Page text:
BATTLE READY; Digital Painting

Digital painting of a warrior in battle. In CS2, I like using gritty brushes to block everything in and then build up the areas of light with more refined brushes—this keeps me from painting too slick and smooth. Anyway, I suppose my detailing of the eyes are too sharp in terms of capturing a true rendering of nature but I wanted the attention focused in that area—so much emotional impact is expressed in the eyes.

As for the indication of gritting teeth, it's just two brush strokes but I re-painted those two strokes over and over to get just the right look. When you look at John Singer Sargent or Anders Zorn it's not just about rendering an image—it's about putting energy into each and every stroke. I think that's what makes painting fun and hard at the same time. The whole process is deciding what to leave in and what to leave out and making sure that everything that remains is there for a reason.

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I painted a series of digital paintings to serve as inspirational bluesky development. The over all look and feel of the series was very intense so painting the images allowed me to explore some very interesting emotions. I wish I had more time to make the painting perfect but deadlines are deadlines. I could keep refining it but there are more paintings to do. Anyway, the emotional impact was really exciting to develop. The program I used was Photoshop CS2 with all sorts of custom brushes. I worked it just like an oil painting except I got the added bonus of using command z.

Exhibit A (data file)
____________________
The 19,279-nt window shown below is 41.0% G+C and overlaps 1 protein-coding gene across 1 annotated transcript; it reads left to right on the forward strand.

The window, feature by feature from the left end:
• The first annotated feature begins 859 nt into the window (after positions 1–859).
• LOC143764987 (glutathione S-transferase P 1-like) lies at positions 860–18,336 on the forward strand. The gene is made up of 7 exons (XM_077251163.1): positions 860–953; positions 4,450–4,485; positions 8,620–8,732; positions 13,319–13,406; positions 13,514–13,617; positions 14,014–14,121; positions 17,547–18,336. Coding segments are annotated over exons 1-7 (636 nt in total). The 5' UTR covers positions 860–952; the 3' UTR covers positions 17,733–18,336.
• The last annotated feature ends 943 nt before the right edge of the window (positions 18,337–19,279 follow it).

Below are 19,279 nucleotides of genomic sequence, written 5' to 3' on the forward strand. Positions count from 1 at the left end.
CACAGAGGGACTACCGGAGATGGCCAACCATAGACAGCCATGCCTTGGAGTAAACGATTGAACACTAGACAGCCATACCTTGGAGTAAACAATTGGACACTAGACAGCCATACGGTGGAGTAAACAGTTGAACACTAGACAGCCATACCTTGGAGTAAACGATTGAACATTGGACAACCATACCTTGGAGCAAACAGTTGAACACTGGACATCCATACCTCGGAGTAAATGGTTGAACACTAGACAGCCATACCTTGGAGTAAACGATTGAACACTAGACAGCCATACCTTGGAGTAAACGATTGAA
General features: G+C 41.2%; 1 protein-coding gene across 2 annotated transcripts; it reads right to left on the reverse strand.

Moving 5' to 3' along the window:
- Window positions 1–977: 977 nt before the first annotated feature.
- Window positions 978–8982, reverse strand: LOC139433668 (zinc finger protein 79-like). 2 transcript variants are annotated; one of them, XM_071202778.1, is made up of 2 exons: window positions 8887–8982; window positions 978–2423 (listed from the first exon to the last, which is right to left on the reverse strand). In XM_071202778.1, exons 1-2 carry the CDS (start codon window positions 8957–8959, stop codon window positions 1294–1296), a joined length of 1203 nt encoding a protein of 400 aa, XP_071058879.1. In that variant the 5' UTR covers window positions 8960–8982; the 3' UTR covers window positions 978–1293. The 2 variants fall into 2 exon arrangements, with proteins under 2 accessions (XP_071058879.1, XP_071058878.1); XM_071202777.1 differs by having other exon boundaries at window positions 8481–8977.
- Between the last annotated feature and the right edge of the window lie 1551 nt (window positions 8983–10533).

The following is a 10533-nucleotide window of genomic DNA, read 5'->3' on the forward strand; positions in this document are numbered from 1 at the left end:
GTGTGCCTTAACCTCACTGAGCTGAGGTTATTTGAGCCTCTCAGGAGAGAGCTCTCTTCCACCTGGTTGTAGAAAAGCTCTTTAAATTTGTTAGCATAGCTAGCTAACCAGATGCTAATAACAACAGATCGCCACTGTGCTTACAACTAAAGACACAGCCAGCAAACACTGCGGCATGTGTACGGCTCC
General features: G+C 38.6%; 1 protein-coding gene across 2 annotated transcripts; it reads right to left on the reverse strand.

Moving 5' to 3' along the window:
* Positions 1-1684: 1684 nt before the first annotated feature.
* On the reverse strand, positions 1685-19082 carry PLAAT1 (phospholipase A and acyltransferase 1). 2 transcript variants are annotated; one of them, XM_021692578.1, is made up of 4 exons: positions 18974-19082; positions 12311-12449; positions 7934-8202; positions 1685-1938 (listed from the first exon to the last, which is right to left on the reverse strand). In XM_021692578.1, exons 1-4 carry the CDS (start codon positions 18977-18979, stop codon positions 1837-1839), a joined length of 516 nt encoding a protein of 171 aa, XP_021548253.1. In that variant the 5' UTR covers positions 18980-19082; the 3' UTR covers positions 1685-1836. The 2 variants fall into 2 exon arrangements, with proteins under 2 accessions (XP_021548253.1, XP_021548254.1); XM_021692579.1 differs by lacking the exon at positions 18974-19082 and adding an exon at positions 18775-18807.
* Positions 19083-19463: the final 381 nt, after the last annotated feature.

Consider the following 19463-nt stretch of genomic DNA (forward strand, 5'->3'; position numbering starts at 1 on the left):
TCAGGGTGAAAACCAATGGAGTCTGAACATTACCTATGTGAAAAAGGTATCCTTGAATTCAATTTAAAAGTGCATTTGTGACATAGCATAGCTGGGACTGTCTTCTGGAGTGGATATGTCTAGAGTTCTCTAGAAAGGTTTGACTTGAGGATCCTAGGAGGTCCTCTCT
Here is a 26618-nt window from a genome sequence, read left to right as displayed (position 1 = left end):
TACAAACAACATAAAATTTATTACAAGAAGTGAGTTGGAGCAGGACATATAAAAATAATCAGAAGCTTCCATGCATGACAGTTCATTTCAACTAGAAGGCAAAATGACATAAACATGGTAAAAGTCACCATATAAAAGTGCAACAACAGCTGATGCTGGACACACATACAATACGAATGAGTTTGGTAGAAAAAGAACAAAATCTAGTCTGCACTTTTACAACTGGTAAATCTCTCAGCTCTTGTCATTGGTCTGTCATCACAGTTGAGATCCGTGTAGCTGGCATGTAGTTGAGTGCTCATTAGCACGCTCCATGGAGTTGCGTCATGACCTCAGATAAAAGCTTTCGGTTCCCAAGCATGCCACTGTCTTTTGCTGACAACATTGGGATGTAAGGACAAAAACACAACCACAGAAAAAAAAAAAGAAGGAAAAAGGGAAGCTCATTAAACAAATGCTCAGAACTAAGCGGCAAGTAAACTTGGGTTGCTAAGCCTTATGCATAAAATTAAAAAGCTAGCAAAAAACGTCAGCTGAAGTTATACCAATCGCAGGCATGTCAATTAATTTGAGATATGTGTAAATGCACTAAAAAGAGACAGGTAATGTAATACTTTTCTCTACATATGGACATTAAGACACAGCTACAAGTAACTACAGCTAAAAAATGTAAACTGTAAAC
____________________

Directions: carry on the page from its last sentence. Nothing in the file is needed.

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WARRIOR; Digital Painting

This digital painting was a blast to work on in CS2. Talk about primal therapy. I blocked everything in using a custom brush that was ugly grainy—I mean just plain ugly. I used this to work out the big shapes. Then I started to define forms—basically light and shadow using cross hatching. After that, I blended the hatching with my larger grainy brush. The background was ambigouis so the entire head would be the over all focal point.

The detail close-up shows how free the brush work was—just indications of detail in the right places. This painting is really a study of edges. The frontal face edges (although they vary) are sharper than the backside of the head and helmet. I've been studying Velázquez lately for edge work and shadow patterns. Simply amazing. Anyway, this painting gave me the opportunity to have a lot of fun playing around with the shapes and edges.

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